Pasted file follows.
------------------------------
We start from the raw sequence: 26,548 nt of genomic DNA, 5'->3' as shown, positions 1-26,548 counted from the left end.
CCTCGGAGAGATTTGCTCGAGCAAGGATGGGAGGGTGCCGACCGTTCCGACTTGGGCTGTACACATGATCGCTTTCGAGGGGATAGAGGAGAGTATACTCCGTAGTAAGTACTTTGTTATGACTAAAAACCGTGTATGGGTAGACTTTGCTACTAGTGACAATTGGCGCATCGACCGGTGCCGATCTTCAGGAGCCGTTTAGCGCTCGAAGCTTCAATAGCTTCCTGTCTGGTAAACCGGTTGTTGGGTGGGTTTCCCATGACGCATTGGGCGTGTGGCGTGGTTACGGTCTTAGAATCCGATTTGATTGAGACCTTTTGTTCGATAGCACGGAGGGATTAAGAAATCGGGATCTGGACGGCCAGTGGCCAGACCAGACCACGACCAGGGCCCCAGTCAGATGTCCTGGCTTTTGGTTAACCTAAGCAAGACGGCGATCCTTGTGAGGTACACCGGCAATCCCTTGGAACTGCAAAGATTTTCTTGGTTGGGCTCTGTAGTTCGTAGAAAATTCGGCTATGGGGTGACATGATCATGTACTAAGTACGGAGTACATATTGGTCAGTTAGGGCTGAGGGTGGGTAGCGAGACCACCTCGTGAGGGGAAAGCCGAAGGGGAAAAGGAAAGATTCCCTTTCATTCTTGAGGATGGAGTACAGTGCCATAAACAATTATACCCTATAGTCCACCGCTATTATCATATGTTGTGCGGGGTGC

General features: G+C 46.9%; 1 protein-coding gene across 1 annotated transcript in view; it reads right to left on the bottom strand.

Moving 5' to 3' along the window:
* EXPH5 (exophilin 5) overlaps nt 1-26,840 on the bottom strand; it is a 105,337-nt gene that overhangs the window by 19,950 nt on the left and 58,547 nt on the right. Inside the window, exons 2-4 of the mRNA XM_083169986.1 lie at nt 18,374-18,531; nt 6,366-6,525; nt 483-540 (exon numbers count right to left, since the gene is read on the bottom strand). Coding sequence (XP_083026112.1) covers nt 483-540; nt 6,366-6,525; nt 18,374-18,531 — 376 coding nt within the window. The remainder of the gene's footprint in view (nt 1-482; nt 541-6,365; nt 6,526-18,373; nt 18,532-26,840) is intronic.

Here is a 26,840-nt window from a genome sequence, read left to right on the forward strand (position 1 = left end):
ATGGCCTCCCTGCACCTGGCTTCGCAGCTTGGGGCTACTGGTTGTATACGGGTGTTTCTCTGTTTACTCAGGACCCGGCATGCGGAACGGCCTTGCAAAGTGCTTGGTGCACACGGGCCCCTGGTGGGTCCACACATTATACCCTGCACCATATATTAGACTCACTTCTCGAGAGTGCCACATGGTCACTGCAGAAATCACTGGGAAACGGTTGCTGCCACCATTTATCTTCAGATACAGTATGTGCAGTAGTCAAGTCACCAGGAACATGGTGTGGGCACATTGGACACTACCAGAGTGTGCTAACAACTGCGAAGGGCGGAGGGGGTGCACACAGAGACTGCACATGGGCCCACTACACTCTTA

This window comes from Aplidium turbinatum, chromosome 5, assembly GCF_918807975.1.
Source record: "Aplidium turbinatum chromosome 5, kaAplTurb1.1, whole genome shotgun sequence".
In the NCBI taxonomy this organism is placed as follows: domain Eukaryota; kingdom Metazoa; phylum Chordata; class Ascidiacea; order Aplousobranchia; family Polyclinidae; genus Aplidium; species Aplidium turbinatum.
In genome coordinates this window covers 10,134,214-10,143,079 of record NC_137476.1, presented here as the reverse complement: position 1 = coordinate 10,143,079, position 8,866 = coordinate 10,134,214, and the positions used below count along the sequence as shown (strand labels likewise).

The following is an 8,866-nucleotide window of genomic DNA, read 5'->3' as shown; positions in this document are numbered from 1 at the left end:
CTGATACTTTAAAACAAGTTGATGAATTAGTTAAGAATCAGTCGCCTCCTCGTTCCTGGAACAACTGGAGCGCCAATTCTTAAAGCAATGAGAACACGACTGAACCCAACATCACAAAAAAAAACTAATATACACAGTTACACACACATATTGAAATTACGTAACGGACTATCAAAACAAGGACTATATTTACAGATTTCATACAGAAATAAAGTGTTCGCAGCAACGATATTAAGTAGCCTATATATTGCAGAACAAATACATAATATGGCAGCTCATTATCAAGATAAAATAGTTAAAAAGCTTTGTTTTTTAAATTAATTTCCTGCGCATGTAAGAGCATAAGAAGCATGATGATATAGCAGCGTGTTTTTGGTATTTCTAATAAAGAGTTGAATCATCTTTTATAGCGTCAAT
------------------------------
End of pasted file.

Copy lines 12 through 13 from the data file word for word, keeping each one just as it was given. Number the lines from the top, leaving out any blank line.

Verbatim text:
The following is an 8,866-nucleotide window of genomic DNA, read 5'->3' as shown; positions in this document are numbered from 1 at the left end:
CTGATACTTTAAAACAAGTTGATGAATTAGTTAAGAATCAGTCGCCTCCTCGTTCCTGGAACAACTGGAGCGCCAATTCTTAAAGCAATGAGAACACGACTGAACCCAACATCACAAAAAAAAACTAATATACACAGTTACACACACATATTGAAATTACGTAACGGACTATCAAAACAAGGACTATATTTACAGATTTCATACAGAAATAAAGTGTTCGCAGCAACGATATTAAGTAGCCTATATATTGCAGAACAAATACATAATATGGCAGCTCATTATCAAGATAAAATAGTTAAAAAGCTTTGTTTTTTAAATTAATTTCCTGCGCATGTAAGAGCATAAGAAGCATGATGATATAGCAGCGTGTTTTTGGTATTTCTAATAAAGAGTTGAATCATCTTTTATAGCGTCAAT